The Notice set out measures that should be taken and information required to be provided pursuant to sections 14 and 15 of the Sanctions (Bailiwick of Guernsey) Law, 2018 (the Sanctions Law) in respect of action taken by the UK in regard to Russian sanctions as they apply in Guernsey. A very similar message was delivered by the JFSC and the Government of Jersey on their webinar.
While each case will be fact specific, as a minimum:
- any Guernsey firm that has an account or any kind of relationship with a designated individual or entity under the Regulations (as per the Notice) should, immediately on discovery, report to the Policy & Resources Committee under the subject header "Russia Sanctions" (a) that the relationship exists and how it exists; and, (b) that any funds, other assets or economic resources have been frozen;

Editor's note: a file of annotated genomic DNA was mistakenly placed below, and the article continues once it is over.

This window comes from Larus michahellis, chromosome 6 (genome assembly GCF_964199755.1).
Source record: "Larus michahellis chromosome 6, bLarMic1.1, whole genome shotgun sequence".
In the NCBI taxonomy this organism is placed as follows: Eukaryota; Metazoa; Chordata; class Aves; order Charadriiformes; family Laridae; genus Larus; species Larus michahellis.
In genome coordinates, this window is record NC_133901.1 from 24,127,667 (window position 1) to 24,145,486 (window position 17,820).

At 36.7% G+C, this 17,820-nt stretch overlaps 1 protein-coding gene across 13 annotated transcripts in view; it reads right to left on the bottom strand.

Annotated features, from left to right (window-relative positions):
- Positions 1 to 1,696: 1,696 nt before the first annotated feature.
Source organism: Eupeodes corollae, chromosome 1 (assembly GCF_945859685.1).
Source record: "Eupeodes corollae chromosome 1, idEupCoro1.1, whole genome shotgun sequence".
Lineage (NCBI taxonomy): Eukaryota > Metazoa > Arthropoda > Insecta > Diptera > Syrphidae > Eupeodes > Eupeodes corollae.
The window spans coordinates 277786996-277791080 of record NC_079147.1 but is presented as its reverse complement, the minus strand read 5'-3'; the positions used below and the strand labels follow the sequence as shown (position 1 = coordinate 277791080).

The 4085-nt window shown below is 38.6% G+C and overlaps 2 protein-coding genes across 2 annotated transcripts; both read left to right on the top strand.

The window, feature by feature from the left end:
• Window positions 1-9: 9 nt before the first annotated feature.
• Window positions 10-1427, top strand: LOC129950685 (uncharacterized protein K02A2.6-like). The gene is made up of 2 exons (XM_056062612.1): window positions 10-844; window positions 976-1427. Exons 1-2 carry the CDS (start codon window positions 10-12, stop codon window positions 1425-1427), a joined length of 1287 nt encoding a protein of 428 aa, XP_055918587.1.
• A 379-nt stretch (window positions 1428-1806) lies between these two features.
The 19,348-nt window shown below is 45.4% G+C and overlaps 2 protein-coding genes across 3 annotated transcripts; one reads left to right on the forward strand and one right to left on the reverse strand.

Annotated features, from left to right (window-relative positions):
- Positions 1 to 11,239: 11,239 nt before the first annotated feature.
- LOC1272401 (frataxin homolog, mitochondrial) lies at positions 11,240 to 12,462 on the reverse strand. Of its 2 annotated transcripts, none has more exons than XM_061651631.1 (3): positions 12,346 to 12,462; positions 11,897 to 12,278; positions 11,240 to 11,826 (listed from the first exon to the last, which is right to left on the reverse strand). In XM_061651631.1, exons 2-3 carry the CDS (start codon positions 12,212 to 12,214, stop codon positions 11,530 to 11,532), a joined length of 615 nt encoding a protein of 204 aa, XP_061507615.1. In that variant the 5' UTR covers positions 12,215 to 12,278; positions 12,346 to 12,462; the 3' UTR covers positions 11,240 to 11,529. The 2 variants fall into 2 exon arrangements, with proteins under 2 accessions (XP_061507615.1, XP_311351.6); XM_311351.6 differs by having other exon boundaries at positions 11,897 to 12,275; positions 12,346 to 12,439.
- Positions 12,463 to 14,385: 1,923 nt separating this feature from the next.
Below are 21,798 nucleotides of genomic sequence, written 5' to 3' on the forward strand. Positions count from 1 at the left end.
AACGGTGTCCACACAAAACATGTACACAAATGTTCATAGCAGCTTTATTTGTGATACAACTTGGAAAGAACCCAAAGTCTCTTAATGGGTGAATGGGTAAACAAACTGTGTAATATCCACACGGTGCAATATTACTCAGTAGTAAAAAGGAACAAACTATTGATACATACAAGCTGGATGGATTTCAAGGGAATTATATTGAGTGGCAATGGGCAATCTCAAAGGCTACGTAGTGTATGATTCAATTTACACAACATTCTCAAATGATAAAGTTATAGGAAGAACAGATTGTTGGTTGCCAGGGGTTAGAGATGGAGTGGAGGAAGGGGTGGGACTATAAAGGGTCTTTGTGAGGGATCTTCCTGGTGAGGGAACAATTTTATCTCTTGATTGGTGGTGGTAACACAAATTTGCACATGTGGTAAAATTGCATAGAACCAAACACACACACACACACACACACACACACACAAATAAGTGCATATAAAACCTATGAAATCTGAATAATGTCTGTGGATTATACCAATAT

- in Jersey, reports of relevant accounts or breaches should be made using the Sanctions Compliance Reporting Form available both on the Sanctions section of the JFSC website and the Jersey Government Sanctions website. Appropriate reports should also be made to the JFSC supervisory contact and consideration given as to whether, in the circumstances, a suspicion is held that requires reporting to the Jersey Financial Crimes Unit.
We expect that both the Guernsey and Jersey governments will be looking to firms to conform to the substance of the sanctions implemented under the Regulations and act responsibility. Breach of the Sanctions Law may amount to an offence.
If you are in any doubt about what to do in the event of exposure and/or the emergence of new sanctions, seek legal advice without delay.